• Join over 1.2 million students every month
  • Accelerate your learning by 29%
  • Unlimited access from just £6.99 per month

“Collectivisation was a political success but an economic failure and a human disaster” discuss.

Extracts from this document...

Introduction

"Collectivisation was a political success but an economic failure and a human disaster" discuss. Well, where does one begin to discuss three views that are completely open to interpretation, and with one of those views being as extreme to say that the human cost was a 'disaster', at least it is going to be easier to write about collectivisation in retrospect than I'm sure it was for Stalin who had to deal with the problem head on there and then. To open this essay first I feel it important that everyone knows what exactly the term collectivisation is. The Merriam-Webmaster Online dictionary tells us it is: a political or economic theory advocating collective control especially over production and distribution. This basically means that the Russian government was planning to merge all the small privately owned farms under one central power that will control all production and all the finances of said farm, these groups of farms will be known as collectives. Each collective will be given a set targets to reach within a set time, failure to complete said target could mean a lot of punishment for the peasants working on these collective farms. This was a huge scale event involving 120 million people living in 600,000 villages, 25 million private holdings where turned into 240,000 state-controlled collective farms in a matter of months. ...read more.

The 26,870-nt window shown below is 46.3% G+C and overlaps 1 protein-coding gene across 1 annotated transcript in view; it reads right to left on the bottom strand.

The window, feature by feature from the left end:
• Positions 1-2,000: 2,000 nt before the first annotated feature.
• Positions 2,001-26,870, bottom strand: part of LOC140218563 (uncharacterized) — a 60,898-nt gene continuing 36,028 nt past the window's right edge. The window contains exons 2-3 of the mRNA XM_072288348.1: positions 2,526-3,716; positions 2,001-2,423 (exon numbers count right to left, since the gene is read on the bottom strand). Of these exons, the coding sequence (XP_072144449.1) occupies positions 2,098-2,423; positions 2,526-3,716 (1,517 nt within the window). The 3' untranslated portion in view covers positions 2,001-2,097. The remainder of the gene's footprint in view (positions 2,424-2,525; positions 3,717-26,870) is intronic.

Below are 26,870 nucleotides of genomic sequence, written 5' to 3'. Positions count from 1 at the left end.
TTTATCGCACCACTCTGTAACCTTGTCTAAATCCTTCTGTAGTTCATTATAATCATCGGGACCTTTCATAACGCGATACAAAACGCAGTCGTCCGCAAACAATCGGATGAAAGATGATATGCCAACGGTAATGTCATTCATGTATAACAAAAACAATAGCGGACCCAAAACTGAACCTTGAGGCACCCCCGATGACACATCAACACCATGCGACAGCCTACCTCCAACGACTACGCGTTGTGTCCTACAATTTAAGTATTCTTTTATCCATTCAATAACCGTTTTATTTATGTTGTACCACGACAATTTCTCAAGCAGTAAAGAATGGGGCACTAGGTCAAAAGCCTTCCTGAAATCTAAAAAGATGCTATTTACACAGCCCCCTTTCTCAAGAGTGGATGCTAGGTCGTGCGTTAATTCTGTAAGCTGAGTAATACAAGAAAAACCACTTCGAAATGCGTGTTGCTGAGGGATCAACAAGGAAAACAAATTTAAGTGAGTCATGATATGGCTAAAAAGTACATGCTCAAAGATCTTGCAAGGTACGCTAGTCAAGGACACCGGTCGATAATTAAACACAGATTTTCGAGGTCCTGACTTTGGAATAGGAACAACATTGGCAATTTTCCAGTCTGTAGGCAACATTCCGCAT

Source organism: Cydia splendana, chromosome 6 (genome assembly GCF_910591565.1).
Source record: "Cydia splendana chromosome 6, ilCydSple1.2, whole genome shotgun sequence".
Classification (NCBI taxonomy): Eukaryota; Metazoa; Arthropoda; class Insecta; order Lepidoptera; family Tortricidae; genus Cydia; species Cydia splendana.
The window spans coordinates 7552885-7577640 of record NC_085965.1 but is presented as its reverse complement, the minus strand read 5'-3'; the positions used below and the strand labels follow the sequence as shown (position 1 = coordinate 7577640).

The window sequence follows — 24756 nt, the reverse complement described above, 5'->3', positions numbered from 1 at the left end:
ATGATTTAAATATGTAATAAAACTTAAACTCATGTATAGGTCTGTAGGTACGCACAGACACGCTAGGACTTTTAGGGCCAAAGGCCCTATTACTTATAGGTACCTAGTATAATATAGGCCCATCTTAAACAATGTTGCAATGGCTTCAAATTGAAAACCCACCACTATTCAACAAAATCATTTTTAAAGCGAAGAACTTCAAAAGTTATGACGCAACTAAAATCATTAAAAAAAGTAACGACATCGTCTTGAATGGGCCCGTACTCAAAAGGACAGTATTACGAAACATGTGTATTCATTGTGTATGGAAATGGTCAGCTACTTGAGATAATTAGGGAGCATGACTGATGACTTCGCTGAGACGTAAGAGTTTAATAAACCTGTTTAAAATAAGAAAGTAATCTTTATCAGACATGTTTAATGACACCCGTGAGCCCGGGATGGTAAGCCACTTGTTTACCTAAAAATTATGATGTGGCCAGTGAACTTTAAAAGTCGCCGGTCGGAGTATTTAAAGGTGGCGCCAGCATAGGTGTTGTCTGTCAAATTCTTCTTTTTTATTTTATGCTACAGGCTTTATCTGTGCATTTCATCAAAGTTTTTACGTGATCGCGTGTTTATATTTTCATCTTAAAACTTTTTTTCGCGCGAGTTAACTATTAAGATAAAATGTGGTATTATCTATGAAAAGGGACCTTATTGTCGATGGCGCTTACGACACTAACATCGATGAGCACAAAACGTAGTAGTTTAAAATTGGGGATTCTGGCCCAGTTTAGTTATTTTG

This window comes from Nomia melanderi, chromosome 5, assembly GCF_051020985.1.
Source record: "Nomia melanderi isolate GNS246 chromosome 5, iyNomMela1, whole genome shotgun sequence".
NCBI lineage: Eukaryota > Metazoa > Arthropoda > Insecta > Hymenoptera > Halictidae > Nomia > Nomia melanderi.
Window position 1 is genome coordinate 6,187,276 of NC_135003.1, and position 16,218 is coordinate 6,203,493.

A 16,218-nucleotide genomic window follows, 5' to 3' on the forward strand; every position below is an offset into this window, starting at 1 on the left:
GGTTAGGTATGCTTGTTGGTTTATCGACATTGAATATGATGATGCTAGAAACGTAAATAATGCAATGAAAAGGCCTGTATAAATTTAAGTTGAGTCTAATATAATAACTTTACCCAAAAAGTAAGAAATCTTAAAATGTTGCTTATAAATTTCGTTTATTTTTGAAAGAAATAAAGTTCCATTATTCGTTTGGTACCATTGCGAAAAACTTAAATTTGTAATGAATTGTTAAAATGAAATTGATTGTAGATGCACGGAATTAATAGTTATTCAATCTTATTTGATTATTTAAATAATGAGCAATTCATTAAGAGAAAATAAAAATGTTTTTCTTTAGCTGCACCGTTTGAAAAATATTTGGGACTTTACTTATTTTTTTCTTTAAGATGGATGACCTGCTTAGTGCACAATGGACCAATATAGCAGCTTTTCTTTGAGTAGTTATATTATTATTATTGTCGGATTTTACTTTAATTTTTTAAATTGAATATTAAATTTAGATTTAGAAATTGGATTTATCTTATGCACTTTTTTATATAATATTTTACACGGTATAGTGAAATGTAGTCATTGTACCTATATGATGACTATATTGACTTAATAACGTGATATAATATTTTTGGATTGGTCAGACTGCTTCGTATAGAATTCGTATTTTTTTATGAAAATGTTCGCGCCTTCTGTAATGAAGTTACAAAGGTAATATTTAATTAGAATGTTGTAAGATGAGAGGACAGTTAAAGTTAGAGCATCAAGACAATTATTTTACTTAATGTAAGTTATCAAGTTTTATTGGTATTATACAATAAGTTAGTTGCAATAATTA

Middle

Now we shall take a look at the economic side of collectivisation. The statement in the title of this essay lays claim to it being an economic failure, other sources I have looked at would say as much as an economic disaster. These comments are not without reason; by looking at figures for the grain harvest and grain procurement we can see disturbing trends. Trends such as grain harvest never getting over the amount harvested by the peasants in Tsarist Russia, and when you compare figures we also find that even though grain production dropped, grain procurement did not, this left the peasants with very high demands and would obviously leave them feeling disgruntled. Fear of famine because grain was not meeting the required targets lead to Stalin having to intervene in an attempt to appease the people, using Article 107 he was able to justify seizures of large amounts of grain, further enraging the peasants. The loss of animal livestock must also be noted, a loss that Russia did not recover from until after the Second World War. Now with the negativities out of the way we should look at the more positive side of the collectivisation program with regards to the economic well being of Russia. ...read more.

Conclusion

So you can take the perspective of comparing the human death toll to what the death rate among the Russian people was in Tsarist Russia, or you could look at it compared to what it might have been if they did not during the war. Personally I would not call it a disaster, because there are positives and in my mind a disaster has to be total devastation. I understand this viewpoint may breed controversy but I don't believe it should generate anymore than the point that it's a disaster. I will close this section with a famous quote that sums up this section well 'The death of one individual is a tragedy, death to millions is a statistic' Joseph Stalin To conclude, just because the arguments I have put forward differ from that of the original statement, it does not mean that mine are wrong, or indeed theirs is wrong, it simply proves the point that all of history is open to interpretation with different quotes and actions seen differently from person to person. This final quotation to end this essay seems appropriate 'What happened between November 1929 and December 1931 cannot be grasped merely by reciting statistics... a socio-economic system in existence for five hundred years vanished for ever.' C. Ward, Stalin's Russia 1993 ?? ?? ?? ?? Toby Osbourn 13EB History 28/04/07 1. ...read more.